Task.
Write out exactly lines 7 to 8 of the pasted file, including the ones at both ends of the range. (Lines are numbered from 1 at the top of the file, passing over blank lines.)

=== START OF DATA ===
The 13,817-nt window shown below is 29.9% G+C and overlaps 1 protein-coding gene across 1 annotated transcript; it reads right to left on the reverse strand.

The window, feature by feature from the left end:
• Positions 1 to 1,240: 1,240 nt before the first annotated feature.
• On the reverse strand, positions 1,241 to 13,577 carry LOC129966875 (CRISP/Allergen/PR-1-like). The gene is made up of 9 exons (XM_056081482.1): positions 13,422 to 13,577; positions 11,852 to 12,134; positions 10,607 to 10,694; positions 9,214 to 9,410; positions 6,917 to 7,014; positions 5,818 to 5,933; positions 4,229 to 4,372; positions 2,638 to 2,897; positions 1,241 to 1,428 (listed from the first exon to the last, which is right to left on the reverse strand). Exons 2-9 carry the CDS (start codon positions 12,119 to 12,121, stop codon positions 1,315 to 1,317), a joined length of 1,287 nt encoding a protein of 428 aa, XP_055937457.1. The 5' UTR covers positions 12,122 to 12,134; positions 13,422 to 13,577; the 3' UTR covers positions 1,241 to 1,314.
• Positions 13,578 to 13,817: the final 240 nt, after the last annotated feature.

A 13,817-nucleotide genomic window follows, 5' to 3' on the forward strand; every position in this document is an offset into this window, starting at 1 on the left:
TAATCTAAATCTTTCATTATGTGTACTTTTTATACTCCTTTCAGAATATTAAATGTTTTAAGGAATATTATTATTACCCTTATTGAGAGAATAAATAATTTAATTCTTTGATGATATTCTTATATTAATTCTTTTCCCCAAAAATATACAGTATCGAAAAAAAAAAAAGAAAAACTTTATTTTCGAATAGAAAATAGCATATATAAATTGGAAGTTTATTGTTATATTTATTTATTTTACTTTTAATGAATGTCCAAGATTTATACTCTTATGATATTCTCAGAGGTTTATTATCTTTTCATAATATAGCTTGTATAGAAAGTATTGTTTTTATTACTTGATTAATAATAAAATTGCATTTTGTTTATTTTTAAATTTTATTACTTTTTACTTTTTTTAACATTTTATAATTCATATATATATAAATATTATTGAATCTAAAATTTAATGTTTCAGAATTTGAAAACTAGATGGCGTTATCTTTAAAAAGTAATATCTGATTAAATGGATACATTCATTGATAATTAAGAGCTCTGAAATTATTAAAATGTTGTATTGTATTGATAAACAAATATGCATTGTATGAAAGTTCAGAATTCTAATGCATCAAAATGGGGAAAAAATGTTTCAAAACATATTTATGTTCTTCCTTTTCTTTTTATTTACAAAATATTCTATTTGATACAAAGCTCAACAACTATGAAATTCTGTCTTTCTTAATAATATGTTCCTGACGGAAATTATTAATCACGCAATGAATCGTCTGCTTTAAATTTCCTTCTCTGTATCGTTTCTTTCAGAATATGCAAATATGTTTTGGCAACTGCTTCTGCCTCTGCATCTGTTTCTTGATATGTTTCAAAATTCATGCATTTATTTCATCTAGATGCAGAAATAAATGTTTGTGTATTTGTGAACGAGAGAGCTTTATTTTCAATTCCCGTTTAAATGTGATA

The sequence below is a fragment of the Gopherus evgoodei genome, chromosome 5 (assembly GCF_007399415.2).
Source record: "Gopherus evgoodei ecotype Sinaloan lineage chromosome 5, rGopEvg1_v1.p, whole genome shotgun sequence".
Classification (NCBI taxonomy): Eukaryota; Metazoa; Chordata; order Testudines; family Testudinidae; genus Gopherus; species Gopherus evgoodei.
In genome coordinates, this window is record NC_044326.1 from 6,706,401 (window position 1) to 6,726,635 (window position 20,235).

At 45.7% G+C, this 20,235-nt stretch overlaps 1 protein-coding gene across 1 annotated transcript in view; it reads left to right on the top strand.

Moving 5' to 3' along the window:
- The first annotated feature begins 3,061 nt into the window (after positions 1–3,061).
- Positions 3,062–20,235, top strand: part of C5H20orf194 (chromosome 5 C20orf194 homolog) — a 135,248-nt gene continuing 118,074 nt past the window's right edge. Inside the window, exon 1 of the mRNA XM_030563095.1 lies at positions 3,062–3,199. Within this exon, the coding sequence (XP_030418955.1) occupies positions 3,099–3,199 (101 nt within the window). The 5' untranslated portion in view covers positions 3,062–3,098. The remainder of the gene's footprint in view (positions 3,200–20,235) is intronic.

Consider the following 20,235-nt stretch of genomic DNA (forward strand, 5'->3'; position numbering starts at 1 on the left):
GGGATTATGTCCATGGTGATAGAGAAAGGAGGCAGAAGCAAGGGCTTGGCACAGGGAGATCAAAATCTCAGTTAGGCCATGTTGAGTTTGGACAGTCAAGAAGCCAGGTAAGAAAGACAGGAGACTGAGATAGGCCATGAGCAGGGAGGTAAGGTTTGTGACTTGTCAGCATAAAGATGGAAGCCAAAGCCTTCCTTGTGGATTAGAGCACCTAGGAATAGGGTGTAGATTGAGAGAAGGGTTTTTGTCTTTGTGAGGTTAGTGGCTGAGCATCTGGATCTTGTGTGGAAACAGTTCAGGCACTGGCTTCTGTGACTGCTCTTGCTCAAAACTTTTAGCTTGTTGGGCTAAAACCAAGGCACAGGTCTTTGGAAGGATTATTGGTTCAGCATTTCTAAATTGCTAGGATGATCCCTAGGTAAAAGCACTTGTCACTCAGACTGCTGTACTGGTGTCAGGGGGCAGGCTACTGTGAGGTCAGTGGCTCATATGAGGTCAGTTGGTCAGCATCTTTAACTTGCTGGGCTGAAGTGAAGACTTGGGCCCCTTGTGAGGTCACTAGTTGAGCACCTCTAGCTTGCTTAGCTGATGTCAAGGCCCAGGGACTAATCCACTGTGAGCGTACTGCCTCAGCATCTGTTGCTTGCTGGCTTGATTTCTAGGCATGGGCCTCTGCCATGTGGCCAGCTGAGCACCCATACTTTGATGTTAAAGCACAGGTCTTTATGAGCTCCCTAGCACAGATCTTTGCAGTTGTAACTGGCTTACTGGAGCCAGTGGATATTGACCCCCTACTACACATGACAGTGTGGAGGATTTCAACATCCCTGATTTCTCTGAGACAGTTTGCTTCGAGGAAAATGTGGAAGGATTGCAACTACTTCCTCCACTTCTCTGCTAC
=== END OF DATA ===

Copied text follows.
TAATCTAAATCTTTCATTATGTGTACTTTTTATACTCCTTTCAGAATATTAAATGTTTTAAGGAATATTATTATTACCCTTATTGAGAGAATAAATAATTTAATTCTTTGATGATATTCTTATATTAATTCTTTTCCCCAAAAATATACAGTATCGAAAAAAAAAAAAGAAAAACTTTATTTTCGAATAGAAAATAGCATATATAAATTGGAAGTTTATTGTTATATTTATTTATTTTACTTTTAATGAATGTCCAAGATTTATACTCTTATGATATTCTCAGAGGTTTATTATCTTTTCATAATATAGCTTGTATAGAAAGTATTGTTTTTATTACTTGATTAATAATAAAATTGCATTTTGTTTATTTTTAAATTTTATTACTTTTTACTTTTTTTAACATTTTATAATTCATATATATATAAATATTATTGAATCTAAAATTTAATGTTTCAGAATTTGAAAACTAGATGGCGTTATCTTTAAAAAGTAATATCTGATTAAATGGATACATTCATTGATAATTAAGAGCTCTGAAATTATTAAAATGTTGTATTGTATTGATAAACAAATATGCATTGTATGAAAGTTCAGAATTCTAATGCATCAAAATGGGGAAAAAATGTTTCAAAACATATTTATGTTCTTCCTTTTCTTTTTATTTACAAAATATTCTATTTGATACAAAGCTCAACAACTATGAAATTCTGTCTTTCTTAATAATATGTTCCTGACGGAAATTATTAATCACGCAATGAATCGTCTGCTTTAAATTTCCTTCTCTGTATCGTTTCTTTCAGAATATGCAAATATGTTTTGGCAACTGCTTCTGCCTCTGCATCTGTTTCTTGATATGTTTCAAAATTCATGCATTTATTTCATCTAGATGCAGAAATAAATGTTTGTGTATTTGTGAACGAGAGAGCTTTATTTTCAATTCCCGTTTAAATGTGATA

The sequence below is a fragment of the Gopherus evgoodei genome, chromosome 5 (assembly GCF_007399415.2).